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President Trump Rebukes Attacks on Christians in Nigeria, Demands Buhari Take Action

U.S. President Donald Trump and Nigeria’s President Muhammadu Buhari hold a joint news conference in the Rose Garden at the White House.
U.S. President Donald Trump and Nigeria’s President Muhammadu Buhari hold a joint news conference in the Rose Garden at the White House. (REUTERS/Carlos Barria)

President Donald Trump rebuked the recent spree of attacks against Nigerian Christians in his meeting with Nigerian President Muhammadu Buhari.

"Finally, we're deeply concerned by religious violence in Nigeria, including the burning of churches, and the killing and persecution of Christians," Trump told Buhari. "It's a horrible story. We encourage Nigeria and the federal, state, and local leaders to do everything in their power to immediately secure the affected communities and to protect innocent civilians of all faiths, including Muslims and including Christians."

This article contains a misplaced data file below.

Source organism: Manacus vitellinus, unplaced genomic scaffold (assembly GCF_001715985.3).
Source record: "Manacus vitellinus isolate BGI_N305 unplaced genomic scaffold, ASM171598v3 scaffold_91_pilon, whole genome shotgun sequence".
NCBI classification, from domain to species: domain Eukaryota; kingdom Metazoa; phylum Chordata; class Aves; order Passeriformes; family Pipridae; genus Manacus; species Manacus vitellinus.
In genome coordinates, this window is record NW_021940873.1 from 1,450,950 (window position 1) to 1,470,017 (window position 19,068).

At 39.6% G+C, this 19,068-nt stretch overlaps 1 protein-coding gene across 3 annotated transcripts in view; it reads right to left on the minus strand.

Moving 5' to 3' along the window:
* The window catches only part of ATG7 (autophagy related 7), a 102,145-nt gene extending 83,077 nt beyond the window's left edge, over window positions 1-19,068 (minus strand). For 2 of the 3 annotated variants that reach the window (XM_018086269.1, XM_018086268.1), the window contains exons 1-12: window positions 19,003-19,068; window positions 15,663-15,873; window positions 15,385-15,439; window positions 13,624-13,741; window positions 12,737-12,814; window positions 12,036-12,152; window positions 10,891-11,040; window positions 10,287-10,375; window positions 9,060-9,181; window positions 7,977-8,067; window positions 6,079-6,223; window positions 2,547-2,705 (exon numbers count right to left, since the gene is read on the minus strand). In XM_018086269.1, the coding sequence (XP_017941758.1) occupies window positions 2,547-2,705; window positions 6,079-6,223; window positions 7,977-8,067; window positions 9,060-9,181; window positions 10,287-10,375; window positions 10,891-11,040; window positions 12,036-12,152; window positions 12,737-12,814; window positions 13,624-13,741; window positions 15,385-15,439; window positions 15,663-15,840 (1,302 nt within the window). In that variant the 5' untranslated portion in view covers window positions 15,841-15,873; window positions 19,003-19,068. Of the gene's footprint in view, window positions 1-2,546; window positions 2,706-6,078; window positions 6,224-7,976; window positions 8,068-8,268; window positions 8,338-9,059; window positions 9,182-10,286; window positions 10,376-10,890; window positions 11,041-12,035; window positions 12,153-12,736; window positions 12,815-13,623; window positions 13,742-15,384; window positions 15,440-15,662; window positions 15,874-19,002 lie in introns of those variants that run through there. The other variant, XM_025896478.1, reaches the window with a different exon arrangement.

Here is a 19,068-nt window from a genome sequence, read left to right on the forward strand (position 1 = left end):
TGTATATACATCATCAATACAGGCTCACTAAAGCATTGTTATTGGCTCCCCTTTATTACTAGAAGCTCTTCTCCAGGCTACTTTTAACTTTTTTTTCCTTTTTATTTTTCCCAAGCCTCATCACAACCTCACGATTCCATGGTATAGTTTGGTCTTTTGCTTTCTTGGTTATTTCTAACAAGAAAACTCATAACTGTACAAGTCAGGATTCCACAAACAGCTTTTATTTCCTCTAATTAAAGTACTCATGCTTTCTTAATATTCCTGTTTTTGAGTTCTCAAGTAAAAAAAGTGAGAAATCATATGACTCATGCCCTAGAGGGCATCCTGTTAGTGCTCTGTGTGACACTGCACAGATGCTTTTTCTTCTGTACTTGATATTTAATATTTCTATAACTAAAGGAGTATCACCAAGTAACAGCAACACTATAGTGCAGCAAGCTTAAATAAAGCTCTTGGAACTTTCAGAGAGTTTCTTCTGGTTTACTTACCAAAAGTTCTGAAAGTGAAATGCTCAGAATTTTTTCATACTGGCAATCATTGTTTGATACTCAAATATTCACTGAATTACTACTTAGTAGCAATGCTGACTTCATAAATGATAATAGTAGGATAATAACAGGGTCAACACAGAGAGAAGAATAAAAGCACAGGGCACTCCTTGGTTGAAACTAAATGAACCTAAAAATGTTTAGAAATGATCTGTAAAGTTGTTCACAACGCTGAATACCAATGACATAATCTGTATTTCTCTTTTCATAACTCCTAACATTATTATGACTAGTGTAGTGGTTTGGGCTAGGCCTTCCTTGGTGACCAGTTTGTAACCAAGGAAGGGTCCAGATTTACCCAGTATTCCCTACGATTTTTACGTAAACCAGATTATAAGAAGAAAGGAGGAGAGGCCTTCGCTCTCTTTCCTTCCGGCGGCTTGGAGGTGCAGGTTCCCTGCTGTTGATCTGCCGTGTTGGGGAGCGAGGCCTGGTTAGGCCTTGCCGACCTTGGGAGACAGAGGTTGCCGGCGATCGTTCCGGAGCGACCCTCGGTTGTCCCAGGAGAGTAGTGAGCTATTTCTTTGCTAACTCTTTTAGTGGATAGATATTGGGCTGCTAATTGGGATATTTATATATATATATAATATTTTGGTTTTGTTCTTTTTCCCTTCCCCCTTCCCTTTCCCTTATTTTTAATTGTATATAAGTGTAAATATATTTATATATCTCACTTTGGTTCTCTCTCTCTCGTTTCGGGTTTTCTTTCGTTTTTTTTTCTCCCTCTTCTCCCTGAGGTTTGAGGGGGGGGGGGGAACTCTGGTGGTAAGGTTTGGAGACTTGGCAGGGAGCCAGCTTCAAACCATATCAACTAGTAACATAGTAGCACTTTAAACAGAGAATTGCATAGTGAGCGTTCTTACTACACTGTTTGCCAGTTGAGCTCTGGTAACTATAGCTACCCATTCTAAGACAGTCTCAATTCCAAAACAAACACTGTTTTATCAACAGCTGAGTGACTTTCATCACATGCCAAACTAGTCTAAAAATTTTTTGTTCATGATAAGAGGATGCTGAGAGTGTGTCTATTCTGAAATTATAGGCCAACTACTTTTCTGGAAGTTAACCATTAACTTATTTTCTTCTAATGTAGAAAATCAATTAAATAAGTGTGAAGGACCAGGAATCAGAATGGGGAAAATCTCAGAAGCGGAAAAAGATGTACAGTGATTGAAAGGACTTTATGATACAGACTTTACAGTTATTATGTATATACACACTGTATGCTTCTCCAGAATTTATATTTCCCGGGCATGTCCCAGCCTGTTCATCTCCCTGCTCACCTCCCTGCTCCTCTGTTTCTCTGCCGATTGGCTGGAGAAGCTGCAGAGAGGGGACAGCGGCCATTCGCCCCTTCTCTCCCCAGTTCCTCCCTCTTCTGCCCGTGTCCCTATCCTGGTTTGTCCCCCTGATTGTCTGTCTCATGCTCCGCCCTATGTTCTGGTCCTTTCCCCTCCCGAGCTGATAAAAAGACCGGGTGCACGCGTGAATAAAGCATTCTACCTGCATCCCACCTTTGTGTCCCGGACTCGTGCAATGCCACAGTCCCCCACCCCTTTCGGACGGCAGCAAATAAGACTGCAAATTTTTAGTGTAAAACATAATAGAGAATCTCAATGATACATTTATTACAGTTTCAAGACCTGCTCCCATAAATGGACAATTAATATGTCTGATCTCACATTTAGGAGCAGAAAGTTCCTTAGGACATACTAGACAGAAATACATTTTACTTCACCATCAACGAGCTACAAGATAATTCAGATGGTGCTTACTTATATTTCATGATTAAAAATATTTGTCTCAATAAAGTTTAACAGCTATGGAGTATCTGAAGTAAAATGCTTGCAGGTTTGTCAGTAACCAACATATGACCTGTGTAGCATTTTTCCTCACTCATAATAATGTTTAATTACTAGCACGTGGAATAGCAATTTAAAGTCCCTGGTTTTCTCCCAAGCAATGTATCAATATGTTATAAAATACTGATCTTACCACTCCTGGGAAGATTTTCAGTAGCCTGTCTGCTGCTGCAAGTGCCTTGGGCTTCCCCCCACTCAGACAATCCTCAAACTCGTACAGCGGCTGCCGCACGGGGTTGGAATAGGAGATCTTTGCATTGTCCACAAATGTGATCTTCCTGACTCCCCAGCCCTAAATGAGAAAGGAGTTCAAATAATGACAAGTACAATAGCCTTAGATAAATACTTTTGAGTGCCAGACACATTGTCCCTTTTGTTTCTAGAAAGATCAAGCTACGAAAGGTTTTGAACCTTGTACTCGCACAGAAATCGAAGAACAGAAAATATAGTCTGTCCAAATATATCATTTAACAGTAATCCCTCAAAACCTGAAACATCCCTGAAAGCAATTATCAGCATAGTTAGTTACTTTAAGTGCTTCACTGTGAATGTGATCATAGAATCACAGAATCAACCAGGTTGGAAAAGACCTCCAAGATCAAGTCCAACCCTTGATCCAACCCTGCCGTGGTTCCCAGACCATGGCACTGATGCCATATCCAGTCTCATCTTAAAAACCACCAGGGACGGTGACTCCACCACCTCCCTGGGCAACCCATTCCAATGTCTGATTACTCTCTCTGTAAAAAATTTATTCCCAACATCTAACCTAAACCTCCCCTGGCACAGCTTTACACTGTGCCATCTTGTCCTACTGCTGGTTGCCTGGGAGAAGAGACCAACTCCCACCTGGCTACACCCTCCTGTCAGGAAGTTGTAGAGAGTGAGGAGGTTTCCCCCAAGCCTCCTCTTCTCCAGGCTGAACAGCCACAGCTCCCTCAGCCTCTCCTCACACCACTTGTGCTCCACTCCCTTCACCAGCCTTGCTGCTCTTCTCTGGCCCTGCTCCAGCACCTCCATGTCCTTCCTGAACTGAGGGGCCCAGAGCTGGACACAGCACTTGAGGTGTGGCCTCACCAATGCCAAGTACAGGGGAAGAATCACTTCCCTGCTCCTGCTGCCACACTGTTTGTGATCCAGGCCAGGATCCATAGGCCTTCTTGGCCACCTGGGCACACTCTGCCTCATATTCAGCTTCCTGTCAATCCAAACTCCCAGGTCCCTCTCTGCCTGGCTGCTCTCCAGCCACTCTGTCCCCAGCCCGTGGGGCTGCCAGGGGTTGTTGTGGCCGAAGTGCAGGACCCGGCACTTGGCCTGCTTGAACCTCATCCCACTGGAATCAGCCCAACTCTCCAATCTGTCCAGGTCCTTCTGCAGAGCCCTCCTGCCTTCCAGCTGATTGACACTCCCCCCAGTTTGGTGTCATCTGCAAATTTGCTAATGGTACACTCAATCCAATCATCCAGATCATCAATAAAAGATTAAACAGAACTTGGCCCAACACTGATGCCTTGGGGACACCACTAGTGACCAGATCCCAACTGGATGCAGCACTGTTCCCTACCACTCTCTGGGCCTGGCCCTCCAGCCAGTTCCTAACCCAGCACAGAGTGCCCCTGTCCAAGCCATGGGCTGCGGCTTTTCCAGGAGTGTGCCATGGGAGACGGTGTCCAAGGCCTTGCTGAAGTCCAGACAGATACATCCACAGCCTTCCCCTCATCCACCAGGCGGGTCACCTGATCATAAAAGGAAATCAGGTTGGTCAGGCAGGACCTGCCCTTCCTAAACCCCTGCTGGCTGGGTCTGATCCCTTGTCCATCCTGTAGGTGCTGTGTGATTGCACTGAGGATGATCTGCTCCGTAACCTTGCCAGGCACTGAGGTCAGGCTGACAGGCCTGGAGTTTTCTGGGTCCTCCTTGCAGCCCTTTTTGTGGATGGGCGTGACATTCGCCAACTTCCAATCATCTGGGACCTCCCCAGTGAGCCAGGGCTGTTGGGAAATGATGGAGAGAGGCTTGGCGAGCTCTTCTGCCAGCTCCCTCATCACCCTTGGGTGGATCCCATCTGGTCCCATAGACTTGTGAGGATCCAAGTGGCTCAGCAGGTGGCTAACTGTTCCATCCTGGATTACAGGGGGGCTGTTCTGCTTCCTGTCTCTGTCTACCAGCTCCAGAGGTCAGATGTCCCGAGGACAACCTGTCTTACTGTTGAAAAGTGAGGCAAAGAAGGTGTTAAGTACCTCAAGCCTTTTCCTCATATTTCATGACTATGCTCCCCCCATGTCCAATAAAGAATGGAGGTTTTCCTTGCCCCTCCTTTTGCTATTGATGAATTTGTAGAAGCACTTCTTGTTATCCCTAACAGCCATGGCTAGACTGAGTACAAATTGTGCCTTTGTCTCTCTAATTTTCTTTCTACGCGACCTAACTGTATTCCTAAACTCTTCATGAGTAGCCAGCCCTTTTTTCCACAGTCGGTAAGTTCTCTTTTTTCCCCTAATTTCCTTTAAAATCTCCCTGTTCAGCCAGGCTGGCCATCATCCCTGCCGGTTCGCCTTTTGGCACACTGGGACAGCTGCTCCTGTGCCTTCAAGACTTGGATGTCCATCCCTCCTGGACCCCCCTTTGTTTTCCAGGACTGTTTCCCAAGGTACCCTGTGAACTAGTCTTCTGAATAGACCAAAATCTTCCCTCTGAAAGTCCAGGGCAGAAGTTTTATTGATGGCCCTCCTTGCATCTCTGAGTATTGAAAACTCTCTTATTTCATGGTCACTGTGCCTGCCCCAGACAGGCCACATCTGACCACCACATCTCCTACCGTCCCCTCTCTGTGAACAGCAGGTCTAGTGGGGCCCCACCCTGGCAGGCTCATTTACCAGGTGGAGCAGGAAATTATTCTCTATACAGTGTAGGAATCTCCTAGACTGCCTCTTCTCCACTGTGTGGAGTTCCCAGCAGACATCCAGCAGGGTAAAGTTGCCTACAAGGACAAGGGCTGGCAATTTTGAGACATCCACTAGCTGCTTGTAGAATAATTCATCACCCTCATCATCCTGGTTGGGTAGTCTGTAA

Radical Islamic groups including Boko Haram and Fulani Herdsmen have ransacked the country in a religious cleansing of sorts.

The Herdsmen stormed a church last week, murdering 19 men and women—including two priests.

"The violence perpetrated by militant elements of the Fulani herdsmen in Nigeria is chilling—in the last year, 50 Christian villages have been destroyed and thousands have been killed. As the leader of Nigeria and a Fulani himself, President Buhari is strategically placed to bring an end to this violence," writes Zoe Smith, Open Doors' head of advocacy. "Open Doors is joining with others around the world, calling on President Trump to raise this as a matter of urgency with President Buhari in their conversations on Monday."

Cultural commentator and author Michael Brown previously called out the American church's apathy to the Nigerian crisis:

Thousands of Christians are being butchered in Nigeria and whole villages being destroyed. Why are we so unconcerned? Why don't we care? I believe the biggest reason is that we simply don't know about what's happening there. Well, now you know. Here are the facts.